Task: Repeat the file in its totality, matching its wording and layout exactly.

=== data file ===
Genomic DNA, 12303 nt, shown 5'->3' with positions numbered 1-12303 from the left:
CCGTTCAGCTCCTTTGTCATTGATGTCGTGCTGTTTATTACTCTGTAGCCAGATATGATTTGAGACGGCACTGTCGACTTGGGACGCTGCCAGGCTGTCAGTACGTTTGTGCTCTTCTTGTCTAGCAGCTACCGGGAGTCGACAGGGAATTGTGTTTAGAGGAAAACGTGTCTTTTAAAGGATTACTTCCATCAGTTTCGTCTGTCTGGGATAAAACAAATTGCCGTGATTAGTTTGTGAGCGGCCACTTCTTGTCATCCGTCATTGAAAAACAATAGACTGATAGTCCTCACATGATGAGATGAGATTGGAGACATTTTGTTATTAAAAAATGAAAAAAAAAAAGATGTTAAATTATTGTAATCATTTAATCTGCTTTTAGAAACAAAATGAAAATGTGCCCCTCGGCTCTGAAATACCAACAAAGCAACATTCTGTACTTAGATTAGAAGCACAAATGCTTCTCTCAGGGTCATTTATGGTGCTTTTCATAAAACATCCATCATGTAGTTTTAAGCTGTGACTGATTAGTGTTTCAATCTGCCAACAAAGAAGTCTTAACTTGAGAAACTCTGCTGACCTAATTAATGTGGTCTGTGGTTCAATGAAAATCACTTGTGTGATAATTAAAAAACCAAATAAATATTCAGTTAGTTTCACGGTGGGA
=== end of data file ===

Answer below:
Genomic DNA, 12303 nt, shown 5'->3' with positions numbered 1-12303 from the left:
CCGTTCAGCTCCTTTGTCATTGATGTCGTGCTGTTTATTACTCTGTAGCCAGATATGATTTGAGACGGCACTGTCGACTTGGGACGCTGCCAGGCTGTCAGTACGTTTGTGCTCTTCTTGTCTAGCAGCTACCGGGAGTCGACAGGGAATTGTGTTTAGAGGAAAACGTGTCTTTTAAAGGATTACTTCCATCAGTTTCGTCTGTCTGGGATAAAACAAATTGCCGTGATTAGTTTGTGAGCGGCCACTTCTTGTCATCCGTCATTGAAAAACAATAGACTGATAGTCCTCACATGATGAGATGAGATTGGAGACATTTTGTTATTAAAAAATGAAAAAAAAAAAGATGTTAAATTATTGTAATCATTTAATCTGCTTTTAGAAACAAAATGAAAATGTGCCCCTCGGCTCTGAAATACCAACAAAGCAACATTCTGTACTTAGATTAGAAGCACAAATGCTTCTCTCAGGGTCATTTATGGTGCTTTTCATAAAACATCCATCATGTAGTTTTAAGCTGTGACTGATTAGTGTTTCAATCTGCCAACAAAGAAGTCTTAACTTGAGAAACTCTGCTGACCTAATTAATGTGGTCTGTGGTTCAATGAAAATCACTTGTGTGATAATTAAAAAACCAAATAAATATTCAGTTAGTTTCACGGTGGGA